Assessment of Tree Attributes and Understory Vegetation Composition Six Years Post-thinning in Redwood National Park (Northern CA, USA)
Coastal redwoods (Sequoia sempervirens) are a resilient tree species that once dominated coastal ecosystems. However, redwood forests have experienced numerous impacts compromising their health and vigor, which has led to greater competition from other tree species. Foresters and Ecologists are utilizing novel restoration strategies to conserve and recover redwood forests. This project’s objective was to assess tree attributes and understory composition six years after a restoration thinning treatment. The study took place in Redwood National Park in Orick, California along Holter Ridge Road at a site named Middle Fork Lost Man Creek. In 2015, a student capstone group from Humboldt State University collected data for three plots before and immediately after a thinning treatment. Six years later (2021), our capstone group resampled the data in these plots and added tree height and understory vegetation parameters. Results found that total basal area/acre increased from 205.4 in 2015 (post-thinning) to 215.0 in 2021 and the quadratic mean diameter increased from 17.5 inches in 2015 (post-thinning) to 18.9 inches in 2021. This project can serve as an example for future treatment in similar ecosystems and can potentially assist the recovery of secondary growth forests, while also assisting in connecting sections of Redwood National Park to promote redwood dominance.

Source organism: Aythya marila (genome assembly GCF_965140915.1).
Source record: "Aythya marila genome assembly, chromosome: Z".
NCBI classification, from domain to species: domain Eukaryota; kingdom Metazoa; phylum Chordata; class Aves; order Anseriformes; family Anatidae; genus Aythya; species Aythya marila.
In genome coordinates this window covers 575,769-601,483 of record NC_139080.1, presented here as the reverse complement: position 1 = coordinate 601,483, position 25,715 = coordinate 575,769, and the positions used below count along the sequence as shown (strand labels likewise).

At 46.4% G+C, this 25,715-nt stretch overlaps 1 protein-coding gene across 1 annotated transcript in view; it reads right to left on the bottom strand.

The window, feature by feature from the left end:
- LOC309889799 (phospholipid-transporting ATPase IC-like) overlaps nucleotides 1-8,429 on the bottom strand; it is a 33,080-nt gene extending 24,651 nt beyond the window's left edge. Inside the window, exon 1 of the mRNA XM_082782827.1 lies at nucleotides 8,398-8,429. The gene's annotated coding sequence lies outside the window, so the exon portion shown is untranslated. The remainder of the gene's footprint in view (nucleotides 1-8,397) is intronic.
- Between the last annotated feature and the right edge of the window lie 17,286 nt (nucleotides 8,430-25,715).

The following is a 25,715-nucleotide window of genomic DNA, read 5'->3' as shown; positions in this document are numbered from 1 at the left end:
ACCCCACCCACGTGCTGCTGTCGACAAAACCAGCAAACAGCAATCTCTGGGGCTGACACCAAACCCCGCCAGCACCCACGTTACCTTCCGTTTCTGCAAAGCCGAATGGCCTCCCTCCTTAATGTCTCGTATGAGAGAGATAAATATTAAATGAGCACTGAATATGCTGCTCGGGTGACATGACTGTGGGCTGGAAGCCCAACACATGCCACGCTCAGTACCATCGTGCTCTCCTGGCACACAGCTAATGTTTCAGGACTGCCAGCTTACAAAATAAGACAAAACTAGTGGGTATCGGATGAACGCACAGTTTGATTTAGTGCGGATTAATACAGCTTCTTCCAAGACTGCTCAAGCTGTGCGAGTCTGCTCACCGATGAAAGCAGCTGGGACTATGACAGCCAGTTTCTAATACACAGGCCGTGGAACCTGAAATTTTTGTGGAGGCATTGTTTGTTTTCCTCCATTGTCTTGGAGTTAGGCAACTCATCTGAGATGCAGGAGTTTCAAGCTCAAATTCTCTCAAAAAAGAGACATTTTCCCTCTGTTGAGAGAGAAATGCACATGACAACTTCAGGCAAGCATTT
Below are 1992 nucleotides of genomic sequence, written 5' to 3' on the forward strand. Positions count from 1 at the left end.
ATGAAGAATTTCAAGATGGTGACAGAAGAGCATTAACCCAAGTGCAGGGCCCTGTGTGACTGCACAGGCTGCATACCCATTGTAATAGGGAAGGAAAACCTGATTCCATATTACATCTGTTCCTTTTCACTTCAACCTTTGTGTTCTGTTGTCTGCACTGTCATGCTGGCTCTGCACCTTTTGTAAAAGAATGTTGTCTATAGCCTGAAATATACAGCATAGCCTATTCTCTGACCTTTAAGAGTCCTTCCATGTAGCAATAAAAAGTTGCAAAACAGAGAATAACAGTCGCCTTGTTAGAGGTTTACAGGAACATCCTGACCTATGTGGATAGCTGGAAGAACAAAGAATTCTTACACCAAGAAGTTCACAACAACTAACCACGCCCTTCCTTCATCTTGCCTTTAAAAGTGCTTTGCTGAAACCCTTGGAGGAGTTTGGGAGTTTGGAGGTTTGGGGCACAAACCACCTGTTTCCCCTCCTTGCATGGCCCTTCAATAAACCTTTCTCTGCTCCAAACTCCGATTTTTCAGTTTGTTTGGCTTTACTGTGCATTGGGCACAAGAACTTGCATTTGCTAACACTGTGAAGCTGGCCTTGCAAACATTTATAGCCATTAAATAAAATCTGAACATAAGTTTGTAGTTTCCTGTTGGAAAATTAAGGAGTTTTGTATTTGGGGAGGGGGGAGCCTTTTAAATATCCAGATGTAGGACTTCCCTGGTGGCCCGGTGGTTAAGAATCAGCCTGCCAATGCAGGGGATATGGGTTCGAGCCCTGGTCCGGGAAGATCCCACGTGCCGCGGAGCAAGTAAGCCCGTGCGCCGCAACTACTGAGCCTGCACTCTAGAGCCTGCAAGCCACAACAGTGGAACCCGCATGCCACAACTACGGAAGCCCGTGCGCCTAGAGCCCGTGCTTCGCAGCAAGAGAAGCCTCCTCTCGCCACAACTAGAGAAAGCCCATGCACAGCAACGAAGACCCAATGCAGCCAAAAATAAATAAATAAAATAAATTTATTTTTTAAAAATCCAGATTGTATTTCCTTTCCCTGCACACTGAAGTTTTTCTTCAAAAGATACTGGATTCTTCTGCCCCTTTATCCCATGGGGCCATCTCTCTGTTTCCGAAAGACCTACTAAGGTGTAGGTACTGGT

Environmental Science & Management